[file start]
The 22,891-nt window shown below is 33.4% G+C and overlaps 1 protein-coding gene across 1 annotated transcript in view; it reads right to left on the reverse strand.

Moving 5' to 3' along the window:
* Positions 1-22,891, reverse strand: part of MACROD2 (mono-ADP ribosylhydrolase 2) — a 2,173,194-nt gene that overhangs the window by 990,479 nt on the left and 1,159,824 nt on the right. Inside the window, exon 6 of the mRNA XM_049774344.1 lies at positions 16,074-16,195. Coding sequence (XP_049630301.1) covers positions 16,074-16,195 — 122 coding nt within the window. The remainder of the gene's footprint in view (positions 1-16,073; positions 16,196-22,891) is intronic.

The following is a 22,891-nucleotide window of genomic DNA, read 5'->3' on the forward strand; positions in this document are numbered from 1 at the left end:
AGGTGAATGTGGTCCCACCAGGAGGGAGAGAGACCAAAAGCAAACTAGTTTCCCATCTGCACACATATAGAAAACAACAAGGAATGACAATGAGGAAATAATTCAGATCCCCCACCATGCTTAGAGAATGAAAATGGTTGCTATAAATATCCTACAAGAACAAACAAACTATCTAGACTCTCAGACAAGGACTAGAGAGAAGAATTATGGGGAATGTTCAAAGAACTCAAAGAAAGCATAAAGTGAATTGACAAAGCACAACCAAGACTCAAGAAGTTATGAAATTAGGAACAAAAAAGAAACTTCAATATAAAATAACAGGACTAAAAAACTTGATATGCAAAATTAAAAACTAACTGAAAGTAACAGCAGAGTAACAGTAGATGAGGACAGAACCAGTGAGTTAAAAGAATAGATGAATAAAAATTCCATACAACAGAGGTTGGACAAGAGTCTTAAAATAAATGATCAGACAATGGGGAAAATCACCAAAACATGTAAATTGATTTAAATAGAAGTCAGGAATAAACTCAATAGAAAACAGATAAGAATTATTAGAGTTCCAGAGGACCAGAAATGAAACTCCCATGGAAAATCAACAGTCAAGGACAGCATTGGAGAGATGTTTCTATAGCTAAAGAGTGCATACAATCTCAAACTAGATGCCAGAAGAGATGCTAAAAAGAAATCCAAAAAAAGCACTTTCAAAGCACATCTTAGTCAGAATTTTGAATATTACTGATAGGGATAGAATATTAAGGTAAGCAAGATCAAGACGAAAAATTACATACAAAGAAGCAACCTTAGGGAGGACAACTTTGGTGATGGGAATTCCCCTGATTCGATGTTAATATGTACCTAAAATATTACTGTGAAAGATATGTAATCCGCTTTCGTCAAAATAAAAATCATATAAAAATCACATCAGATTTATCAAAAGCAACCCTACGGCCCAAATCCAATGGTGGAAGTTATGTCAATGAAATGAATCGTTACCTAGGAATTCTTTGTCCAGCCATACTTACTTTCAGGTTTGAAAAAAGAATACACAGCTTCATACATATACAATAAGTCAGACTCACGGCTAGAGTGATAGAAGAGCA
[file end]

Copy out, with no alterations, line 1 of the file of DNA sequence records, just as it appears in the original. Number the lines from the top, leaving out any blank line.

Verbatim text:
The 22,891-nt window shown below is 33.4% G+C and overlaps 1 protein-coding gene across 1 annotated transcript in view; it reads right to left on the reverse strand.